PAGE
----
Adequacy front page
Stories Diaries Polls Users

Home About Topics Rejects Abortions
This is an archive site only. It is no longer maintained. You can not post comments. You can not make an account. Your email will not be read. Please read this page if you have questions.
 How to Lose Your Name by Succeeding

 Author:  Topic:  Posted:
Aug 29, 2001
If you followed hard rock music in the 80s, the name "Charvel" might ring a bell. Favored by high-profile guitarists like George Lynch (Dokken) and Warren DeMartini (Ratt), Charvel guitars were at the forefront of instruments tailored to the hard rock hero. Here is the story of a man doing the right thing at the right time and how he lost the rights to use his own last name as a result.

More stories about Consumerism
A Declaration of Independence for the Indebted States of America
Eric Raymond - Open Source hero ? or Environmental Pariah ?
SUV's Bigger and Better - The Ultimate American Dream
Open Letter to the USA: Please Don't Drown Me
An Analysis of Marketing Techniques in Supermarkets.
One More Mouth to Feed
Stunned Beef: Dangerous Compassion?
Something Patriotic that The Geeks Can Do Right Now
My Vacation Dilemma. How can I be an ethical tourist ?
The End of Hacking: A Holiday Un-Buyer's Guide
Baby Seal Skinning Factories: Has Their Time Come?
An Adequate Look at Insider Trading
Review: Gran Turismo 3
The guitar industry is far more cutthroat and trendy than most people know. Favorite brands and styles come and go like fashion. A hot new band or player can turn today's pawnshop deadwood into tomorrow's hot vintage collectable. Witness the renewed interest in the Fender Jaguar thanks to the success of shotgun enthusiast Kurt Cobain (Nirvana).

While players like to think today's "hot" brands reached the top by virtue of superior quality, the truth is most players can't tell a good guitar from a crap one. Instead, they base their choices on what the celebrities play. If it's good enough for Eddie Van Halen or Kurt Cobain, it's good enough for them. Therefore, it is more effective for a guitar company to spend money on celebrity endorsements than on quality control. Association with a name player makes a guitar an automatic success, period.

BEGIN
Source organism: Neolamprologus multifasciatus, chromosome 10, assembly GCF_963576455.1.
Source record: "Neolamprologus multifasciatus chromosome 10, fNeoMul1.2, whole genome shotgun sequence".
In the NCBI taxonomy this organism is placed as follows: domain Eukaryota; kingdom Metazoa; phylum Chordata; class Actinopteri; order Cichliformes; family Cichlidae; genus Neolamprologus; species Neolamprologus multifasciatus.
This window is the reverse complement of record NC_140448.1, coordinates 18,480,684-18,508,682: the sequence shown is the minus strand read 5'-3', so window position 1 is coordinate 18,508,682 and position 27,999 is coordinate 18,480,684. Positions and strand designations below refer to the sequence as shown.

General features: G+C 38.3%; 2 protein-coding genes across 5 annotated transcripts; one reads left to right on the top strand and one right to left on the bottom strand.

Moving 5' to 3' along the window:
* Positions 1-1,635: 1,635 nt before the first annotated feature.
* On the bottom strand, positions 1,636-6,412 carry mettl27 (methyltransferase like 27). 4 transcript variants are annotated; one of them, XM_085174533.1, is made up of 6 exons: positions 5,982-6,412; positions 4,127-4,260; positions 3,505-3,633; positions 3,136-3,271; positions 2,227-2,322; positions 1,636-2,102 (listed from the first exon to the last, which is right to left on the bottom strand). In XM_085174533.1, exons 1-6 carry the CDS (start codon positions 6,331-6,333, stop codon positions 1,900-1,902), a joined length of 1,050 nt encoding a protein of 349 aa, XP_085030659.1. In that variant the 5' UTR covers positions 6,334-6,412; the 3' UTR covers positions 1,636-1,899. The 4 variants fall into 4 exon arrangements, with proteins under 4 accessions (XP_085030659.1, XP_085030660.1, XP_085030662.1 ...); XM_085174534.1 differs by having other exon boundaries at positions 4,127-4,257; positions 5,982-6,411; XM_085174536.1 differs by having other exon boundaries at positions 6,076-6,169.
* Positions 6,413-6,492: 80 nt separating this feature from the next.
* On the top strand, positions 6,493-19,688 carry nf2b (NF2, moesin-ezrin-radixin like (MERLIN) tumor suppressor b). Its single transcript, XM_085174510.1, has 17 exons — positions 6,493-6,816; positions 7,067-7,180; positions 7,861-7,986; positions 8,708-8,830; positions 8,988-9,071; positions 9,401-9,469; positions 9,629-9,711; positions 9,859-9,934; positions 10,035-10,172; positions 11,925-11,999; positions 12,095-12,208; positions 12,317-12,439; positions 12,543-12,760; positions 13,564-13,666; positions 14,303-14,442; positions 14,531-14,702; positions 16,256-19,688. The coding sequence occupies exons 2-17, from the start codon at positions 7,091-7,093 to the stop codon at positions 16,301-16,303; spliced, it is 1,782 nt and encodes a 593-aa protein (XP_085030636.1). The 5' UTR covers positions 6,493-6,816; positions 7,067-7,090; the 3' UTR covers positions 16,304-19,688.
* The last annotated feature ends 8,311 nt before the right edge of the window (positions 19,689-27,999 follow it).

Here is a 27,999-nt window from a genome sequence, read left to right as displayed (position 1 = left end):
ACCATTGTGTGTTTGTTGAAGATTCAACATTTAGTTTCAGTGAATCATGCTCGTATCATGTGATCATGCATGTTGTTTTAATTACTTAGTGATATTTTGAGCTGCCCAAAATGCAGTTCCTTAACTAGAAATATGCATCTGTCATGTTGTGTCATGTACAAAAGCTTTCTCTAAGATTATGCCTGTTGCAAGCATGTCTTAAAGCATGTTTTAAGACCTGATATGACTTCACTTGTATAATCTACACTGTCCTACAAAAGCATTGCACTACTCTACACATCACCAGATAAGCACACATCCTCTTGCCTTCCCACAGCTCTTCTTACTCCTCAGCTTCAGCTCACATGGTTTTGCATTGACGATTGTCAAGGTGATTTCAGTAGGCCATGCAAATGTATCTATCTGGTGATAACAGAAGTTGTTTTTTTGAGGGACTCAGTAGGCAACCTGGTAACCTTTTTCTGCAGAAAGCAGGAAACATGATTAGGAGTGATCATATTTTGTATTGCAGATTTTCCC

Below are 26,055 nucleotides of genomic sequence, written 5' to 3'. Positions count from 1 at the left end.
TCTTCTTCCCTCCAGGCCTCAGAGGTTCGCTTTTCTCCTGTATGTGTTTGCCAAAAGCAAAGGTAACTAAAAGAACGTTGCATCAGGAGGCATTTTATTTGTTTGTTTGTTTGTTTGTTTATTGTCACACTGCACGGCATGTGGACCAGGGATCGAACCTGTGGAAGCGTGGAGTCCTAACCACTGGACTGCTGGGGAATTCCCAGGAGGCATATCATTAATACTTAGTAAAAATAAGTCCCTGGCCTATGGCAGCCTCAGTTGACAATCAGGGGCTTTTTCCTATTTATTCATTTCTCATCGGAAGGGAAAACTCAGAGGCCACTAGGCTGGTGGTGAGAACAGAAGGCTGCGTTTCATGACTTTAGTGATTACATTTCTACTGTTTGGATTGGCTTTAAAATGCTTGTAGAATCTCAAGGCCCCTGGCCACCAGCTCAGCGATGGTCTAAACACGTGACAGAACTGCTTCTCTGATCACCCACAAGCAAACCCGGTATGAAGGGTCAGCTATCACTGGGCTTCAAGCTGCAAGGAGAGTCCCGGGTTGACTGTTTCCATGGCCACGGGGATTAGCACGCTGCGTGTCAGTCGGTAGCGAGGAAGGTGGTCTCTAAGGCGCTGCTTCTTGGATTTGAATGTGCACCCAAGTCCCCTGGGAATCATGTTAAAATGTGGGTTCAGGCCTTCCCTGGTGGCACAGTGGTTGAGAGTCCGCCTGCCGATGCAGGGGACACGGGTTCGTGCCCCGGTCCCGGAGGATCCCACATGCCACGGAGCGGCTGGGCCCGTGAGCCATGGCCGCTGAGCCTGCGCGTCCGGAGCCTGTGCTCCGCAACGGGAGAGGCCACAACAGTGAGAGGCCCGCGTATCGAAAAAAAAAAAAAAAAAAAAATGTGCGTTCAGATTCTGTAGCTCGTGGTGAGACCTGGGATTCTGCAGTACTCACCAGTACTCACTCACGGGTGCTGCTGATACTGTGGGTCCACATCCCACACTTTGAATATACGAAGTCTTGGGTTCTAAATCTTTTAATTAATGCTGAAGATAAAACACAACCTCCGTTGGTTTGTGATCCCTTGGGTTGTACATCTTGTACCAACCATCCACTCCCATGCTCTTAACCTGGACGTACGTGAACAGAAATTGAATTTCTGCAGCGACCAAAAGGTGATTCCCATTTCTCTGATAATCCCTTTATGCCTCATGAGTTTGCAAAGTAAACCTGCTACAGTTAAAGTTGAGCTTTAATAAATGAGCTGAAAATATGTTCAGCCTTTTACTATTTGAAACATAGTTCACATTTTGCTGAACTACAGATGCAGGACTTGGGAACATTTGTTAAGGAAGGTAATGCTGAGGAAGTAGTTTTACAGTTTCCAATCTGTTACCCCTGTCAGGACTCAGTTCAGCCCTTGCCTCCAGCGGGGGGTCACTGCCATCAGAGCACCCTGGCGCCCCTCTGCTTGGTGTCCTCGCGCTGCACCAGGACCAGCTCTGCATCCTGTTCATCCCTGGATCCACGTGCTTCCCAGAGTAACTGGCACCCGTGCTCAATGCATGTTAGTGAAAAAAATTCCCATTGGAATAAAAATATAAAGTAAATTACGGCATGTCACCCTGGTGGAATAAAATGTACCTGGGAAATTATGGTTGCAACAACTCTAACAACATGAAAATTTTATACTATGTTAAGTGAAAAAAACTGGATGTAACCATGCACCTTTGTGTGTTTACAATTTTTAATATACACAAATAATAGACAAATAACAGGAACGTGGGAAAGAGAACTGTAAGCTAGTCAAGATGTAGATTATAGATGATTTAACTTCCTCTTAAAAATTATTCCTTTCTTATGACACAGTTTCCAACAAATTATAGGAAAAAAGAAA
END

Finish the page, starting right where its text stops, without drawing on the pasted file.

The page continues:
Wayne Charvel opened Charvel's Guitar Repair in 1974 in Azusa, CA. He started doing custom work on guitars and providing high quality aftermarket parts. He also had a frequent visitor in his shop by the name of Eddie Van Halen. If you have Van Halen I, take a look at the black-and-white striped guitar on the cover -- Wayne sold Eddie the parts for it. Wayne also made, at Ed's request, the black-and-yellow guitar body on the cover of Van Halen II.

What happened next is a little murky thanks, I assume, to contracts and non-disclosure agreements. We know this: because of Van Halen, Charvel became one of the most sought-after guitar makers in the business. He joined up with another high-quality builder named Grover Jackson. Jackson/Charvel became one of the most (perhaps THE most) recognized and respected guitar makers of the 80s.

Much has been written about rock stars and their lack of business sense. These goofs are nothing compared to the business errors and quick sellouts commited by some of the big names in guitars. It is extremely difficult for a craftsman to maintain attention to detail while meeting overwhelming consumer demand. Once successful, small builders almost invariably give way to mass production and corporate profit/loss principles. Over time, Jackson/Charvel became a company and a brand rather than an extension of its founders.

For companies, just making the best on the market isn't good enough. They want to dominate the market. That means reaching out to customers who want their brand but can't afford it. If Jackson/Charvel wanted to sell more guitars, they need to lower the price. If they wanted to lower the price without reducing profits, they needed to build guitars more cheaply. Unfortunately, they couldn't go much cheaper on materials. The solution was to find cheaper labor. Charvel guitars started to be made in Japan.

Truthfully, Japanese factories turned out some damn fine guitars in the 80s and 90s. They were, in fact, much better than the high-dollar American guitar companies would admit. After all, how do they sell an "upgrade" to an American-made product when the Japanese counterpart is as good or better? The imported Japanese Charvels were good instruments. They just didn't have that "American-made" snob value anymore. And they weren't as good as the instruments Wayne originally made.

Charvel had become just another low-cost entry- to mid-level guitar. The Charvel name no longer commanded respect. Even worse, it began to be associated with legions of obnoxious beginning shred metal wannabes.